However, Archaeopteryx’s status as a “transitional fossil” is often attacked by anti-evolutionists. One of the most popular approaches to Archaeopteryx from this angle is to denigrate Archaeopteryx as a “mosiac form”, and compare it to the platypus (see Johnson1993:80-81).  This approach assumes that the shared characteristics between Dinosaurs, Birds, and Archaeopteryx are of little consequence, just like the bill of a platypus (after all, a platypus has a bill and lays eggs, but nobody calls it a bird!).  However, this approach showcases a large-scale misunderstanding of how paleontology and comparative anatomy work.  Archaeopteryx is not considered a “transitional form” solely because it has some bird-like features and some dinosaur-like features.  It is significant because some of its features are shared ONLY by Theropod dinosaurs and Birds.  A cladistics-based approach to Archaeopteryx will place Archaeopteryx between other “birds” and “dinosaurs” as a “transitional form” (for more on cladistics, click here). This is due to the fact that many features are shared only by Archaeopteryx, Theropods, and other birds, not because Archaeopteryx just “shares some charisteristics” with birds and dinosaurs.  Anti-evolutionists (either ID advocates or Creationists) are fond of using this “mosiac form” approach to fossil proofs of evolution, even though (as demonstrated) it illustrates a misunderstanding of paleontology and cladistics.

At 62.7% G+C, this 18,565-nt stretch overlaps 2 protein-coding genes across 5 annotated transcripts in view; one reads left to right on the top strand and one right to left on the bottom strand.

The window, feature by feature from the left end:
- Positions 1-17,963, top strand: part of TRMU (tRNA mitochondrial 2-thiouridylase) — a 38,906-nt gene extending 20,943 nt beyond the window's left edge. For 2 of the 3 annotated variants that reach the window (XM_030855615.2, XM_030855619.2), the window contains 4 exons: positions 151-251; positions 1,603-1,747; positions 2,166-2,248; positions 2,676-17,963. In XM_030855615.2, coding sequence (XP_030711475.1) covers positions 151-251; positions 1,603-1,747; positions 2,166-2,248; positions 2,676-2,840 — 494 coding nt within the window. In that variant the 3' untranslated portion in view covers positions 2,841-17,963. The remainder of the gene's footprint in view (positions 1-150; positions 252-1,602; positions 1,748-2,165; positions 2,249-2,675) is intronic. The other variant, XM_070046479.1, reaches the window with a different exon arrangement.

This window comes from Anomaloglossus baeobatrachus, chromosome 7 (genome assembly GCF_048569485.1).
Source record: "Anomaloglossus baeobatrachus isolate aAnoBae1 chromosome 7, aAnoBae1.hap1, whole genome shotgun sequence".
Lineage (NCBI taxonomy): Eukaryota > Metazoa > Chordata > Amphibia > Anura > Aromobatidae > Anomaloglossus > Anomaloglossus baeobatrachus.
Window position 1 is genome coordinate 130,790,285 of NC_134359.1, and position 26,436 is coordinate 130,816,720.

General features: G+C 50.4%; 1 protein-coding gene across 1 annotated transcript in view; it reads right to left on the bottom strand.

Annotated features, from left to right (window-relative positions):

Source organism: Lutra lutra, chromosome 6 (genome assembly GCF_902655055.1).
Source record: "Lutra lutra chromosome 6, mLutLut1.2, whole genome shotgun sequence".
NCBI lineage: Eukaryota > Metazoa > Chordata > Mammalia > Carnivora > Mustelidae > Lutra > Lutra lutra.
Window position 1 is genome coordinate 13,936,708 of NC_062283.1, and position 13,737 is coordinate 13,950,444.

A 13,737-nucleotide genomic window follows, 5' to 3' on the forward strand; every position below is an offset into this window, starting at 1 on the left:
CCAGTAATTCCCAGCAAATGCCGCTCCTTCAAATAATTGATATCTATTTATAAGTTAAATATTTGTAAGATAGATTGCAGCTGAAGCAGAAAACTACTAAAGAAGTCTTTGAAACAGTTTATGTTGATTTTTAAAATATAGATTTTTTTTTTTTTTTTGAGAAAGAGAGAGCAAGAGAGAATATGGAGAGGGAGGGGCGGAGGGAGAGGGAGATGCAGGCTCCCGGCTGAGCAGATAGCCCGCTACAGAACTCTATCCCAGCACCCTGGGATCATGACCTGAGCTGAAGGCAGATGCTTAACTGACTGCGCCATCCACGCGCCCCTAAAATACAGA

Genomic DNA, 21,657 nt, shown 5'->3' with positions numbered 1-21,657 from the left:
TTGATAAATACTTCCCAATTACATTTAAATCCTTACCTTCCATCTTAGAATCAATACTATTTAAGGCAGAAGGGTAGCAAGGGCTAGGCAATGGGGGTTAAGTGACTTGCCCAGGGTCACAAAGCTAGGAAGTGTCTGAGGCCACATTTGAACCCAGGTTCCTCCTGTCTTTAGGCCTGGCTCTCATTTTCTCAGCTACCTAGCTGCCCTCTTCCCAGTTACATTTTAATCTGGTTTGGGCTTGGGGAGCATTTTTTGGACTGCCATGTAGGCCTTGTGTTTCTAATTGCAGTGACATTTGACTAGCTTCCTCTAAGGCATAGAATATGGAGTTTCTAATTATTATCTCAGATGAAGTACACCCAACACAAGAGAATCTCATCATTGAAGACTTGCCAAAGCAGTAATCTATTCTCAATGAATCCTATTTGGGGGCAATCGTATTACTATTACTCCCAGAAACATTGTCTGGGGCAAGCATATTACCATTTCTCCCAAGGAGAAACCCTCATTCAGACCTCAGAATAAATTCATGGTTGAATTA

One other objection often raised to the status of Archaeopteryx is the argument that since the dinosaurs that are claimed to be Archaeopteryx’s closest relatives were contemporaries of Archaeopteryx in the Jurassic period, Archaeopteryx cannot be a valid “transitional form”.   However, this argument is also weak.  Using the concept of ghost taxa, or taxa inferred in a cladistic tree from unique shared characteristics, scientists can infer the characteristics of “transitional forms” between Archaeopteryx and the dinosaurs it evolved from, for example.  While this approach assumes the validity of evolutionary theory, this is not a problem, due to the fact that evolutionary theory is uniformly accepted by biologists and paleontologists.  Biologists see natural selection operating on a daily basis, and paleontologists continuously find an ordered, linear sequence within the fossil record.  Combining these two lines of evidence (among many others), one can infer that evolution does, in fact, work.  Therefore, the assumption of evolution as a scientific fact does not present a serious problem.